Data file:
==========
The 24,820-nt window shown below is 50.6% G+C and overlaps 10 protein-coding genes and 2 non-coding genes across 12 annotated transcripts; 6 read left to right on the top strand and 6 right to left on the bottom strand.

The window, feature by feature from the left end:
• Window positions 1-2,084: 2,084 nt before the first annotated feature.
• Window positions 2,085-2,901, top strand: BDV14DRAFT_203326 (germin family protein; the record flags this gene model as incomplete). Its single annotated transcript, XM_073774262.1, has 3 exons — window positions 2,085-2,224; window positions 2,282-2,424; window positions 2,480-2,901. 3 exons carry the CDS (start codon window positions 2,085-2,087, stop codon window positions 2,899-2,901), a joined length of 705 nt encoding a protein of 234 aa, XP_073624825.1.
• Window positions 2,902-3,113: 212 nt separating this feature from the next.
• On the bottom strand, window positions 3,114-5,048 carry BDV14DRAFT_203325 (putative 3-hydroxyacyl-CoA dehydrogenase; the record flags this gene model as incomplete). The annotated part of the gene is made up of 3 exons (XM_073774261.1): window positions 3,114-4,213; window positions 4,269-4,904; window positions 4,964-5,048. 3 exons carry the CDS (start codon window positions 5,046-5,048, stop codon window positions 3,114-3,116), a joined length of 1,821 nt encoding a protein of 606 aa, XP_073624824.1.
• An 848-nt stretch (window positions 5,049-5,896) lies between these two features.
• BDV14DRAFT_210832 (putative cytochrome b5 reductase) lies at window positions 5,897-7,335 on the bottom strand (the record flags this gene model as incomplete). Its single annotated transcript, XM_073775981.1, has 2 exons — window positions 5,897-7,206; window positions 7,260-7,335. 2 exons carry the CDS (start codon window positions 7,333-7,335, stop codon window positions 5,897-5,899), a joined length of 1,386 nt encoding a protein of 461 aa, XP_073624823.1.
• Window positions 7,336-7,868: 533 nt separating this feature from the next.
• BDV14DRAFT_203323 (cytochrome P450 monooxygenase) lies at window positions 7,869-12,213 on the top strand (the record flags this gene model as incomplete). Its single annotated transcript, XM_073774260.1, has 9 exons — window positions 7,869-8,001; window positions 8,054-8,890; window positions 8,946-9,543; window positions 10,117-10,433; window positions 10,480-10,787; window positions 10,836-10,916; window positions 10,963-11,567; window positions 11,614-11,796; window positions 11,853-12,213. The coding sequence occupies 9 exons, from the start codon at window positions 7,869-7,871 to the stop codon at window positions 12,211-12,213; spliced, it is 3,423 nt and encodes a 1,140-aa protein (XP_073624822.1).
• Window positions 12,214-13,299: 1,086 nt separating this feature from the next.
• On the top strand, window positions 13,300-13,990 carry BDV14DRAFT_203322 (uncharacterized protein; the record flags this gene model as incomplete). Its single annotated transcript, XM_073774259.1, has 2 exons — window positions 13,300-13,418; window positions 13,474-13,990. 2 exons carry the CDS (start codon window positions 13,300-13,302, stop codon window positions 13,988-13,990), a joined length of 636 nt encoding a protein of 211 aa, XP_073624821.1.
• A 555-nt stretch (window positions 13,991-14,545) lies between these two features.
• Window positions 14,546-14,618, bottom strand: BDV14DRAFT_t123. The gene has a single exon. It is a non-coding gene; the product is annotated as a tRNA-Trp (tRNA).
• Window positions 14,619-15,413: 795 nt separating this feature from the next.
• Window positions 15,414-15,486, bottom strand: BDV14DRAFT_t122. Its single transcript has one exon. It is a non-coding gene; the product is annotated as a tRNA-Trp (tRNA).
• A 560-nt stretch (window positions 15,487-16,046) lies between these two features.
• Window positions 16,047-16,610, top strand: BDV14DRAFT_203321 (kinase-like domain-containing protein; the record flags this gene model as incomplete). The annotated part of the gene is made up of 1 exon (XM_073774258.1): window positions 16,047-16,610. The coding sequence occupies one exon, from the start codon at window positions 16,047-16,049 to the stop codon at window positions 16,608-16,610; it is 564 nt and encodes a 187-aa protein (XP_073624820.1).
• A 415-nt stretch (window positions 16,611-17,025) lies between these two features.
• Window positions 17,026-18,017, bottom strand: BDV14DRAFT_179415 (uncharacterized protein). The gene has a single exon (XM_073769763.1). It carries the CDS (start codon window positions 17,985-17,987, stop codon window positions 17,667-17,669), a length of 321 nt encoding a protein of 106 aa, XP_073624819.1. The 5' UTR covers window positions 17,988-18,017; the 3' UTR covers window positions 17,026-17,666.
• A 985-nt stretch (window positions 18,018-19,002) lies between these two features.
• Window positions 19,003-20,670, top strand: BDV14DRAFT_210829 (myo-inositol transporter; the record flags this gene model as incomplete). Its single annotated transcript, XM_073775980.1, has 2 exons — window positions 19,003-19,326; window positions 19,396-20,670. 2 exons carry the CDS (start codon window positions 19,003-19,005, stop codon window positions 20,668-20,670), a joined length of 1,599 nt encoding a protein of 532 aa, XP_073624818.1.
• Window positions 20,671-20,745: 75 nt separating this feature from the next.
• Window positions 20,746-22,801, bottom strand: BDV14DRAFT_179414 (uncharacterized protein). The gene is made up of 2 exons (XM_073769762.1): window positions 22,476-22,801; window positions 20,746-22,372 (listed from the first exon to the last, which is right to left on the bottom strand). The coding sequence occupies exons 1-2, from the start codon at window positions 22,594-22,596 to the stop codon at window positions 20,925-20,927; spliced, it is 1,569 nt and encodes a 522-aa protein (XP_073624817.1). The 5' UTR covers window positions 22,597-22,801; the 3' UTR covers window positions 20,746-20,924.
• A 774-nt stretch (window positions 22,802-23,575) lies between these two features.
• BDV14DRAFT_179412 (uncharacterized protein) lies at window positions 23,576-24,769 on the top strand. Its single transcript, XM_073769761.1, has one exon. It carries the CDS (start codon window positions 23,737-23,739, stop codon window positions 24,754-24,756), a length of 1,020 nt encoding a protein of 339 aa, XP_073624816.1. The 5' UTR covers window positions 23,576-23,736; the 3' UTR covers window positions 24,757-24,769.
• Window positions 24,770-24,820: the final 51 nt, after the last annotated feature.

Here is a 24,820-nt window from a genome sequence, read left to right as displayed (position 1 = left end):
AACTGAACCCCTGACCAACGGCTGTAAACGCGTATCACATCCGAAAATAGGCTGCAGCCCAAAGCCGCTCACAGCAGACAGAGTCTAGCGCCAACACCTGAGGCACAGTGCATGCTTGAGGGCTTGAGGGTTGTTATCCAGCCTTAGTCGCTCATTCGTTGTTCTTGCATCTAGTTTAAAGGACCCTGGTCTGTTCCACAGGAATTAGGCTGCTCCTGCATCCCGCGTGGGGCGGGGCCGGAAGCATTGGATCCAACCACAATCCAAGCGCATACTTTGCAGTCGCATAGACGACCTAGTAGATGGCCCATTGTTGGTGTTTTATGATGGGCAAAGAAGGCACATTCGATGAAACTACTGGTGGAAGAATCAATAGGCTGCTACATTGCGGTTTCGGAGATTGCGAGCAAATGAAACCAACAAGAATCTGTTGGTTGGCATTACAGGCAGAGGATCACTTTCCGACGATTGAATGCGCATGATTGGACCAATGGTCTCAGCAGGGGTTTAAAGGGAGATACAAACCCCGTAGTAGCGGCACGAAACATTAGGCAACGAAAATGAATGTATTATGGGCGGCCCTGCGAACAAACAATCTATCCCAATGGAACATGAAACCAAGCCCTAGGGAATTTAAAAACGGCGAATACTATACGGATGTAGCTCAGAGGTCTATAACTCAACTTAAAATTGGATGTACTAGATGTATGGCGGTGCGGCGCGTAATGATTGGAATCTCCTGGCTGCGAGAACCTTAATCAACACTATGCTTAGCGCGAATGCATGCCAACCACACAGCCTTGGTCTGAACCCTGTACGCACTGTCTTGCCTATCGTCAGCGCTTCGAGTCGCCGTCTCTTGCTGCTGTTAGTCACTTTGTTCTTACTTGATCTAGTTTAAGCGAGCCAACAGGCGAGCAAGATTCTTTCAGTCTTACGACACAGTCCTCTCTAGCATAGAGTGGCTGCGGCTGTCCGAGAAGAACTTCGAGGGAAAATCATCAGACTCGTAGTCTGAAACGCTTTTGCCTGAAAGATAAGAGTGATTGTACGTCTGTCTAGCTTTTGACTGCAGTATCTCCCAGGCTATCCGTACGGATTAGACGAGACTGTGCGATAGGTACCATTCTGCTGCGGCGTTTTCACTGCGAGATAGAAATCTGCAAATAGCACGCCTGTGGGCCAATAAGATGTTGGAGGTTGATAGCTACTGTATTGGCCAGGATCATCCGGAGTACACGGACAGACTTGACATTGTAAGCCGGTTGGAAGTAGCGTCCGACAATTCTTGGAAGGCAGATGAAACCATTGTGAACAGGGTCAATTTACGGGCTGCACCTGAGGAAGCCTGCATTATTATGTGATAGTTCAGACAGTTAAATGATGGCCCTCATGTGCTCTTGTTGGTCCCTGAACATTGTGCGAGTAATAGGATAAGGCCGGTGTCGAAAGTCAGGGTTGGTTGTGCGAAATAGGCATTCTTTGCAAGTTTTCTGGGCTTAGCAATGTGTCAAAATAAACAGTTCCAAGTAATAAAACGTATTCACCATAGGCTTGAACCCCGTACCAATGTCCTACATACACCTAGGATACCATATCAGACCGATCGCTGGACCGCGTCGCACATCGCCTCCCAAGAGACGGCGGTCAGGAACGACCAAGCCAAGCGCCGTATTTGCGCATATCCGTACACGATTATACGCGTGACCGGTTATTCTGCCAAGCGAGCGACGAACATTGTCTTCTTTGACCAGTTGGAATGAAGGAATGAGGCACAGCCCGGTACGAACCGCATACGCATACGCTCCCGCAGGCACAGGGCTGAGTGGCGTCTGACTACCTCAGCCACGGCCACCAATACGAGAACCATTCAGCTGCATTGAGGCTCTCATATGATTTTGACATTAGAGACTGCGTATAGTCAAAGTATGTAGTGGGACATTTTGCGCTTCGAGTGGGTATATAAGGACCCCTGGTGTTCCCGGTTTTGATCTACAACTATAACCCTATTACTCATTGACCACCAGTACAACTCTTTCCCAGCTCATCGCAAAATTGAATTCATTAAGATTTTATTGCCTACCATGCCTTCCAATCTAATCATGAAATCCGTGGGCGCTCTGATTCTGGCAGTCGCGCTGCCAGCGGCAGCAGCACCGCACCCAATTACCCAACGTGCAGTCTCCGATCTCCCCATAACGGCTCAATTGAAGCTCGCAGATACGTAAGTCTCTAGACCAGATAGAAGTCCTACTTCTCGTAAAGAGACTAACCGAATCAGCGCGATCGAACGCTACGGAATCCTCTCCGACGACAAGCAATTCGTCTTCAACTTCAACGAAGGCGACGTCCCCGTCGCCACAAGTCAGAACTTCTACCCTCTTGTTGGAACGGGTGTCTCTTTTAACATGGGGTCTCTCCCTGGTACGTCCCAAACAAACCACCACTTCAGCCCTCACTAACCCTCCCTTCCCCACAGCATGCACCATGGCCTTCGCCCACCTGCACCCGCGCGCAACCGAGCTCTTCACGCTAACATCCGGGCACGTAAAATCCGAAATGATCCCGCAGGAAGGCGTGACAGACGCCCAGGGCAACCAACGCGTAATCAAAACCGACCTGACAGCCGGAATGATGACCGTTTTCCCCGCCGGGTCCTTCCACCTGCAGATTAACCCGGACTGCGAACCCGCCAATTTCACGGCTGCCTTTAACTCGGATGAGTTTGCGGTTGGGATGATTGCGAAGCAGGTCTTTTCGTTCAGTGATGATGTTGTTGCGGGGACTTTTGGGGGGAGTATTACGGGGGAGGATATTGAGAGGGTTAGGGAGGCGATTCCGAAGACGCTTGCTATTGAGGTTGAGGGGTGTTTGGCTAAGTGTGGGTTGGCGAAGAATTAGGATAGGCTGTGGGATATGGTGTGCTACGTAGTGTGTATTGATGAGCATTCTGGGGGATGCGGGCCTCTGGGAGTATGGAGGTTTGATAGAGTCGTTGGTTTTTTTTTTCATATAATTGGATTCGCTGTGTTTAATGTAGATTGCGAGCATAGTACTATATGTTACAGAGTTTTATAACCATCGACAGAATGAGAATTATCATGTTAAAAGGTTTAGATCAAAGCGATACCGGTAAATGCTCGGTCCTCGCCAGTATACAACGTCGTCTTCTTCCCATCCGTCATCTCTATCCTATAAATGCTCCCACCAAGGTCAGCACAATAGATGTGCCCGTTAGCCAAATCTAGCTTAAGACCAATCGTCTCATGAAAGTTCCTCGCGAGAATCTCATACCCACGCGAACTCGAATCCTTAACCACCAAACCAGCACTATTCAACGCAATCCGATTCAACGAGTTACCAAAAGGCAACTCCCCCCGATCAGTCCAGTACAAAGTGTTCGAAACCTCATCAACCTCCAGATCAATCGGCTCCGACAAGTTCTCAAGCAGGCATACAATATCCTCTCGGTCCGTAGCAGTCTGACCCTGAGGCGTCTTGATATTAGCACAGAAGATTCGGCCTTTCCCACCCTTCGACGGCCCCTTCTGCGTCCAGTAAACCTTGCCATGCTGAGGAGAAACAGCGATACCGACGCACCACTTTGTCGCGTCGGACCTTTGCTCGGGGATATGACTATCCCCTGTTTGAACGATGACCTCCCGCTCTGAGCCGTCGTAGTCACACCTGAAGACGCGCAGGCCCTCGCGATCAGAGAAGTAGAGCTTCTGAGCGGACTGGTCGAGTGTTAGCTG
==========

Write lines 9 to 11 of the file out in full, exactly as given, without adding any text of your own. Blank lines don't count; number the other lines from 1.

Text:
• Window positions 7,336-7,868: 533 nt separating this feature from the next.
• BDV14DRAFT_203323 (cytochrome P450 monooxygenase) lies at window positions 7,869-12,213 on the top strand (the record flags this gene model as incomplete). Its single annotated transcript, XM_073774260.1, has 9 exons — window positions 7,869-8,001; window positions 8,054-8,890; window positions 8,946-9,543; window positions 10,117-10,433; window positions 10,480-10,787; window positions 10,836-10,916; window positions 10,963-11,567; window positions 11,614-11,796; window positions 11,853-12,213. The coding sequence occupies 9 exons, from the start codon at window positions 7,869-7,871 to the stop codon at window positions 12,211-12,213; spliced, it is 3,423 nt and encodes a 1,140-aa protein (XP_073624822.1).
• Window positions 12,214-13,299: 1,086 nt separating this feature from the next.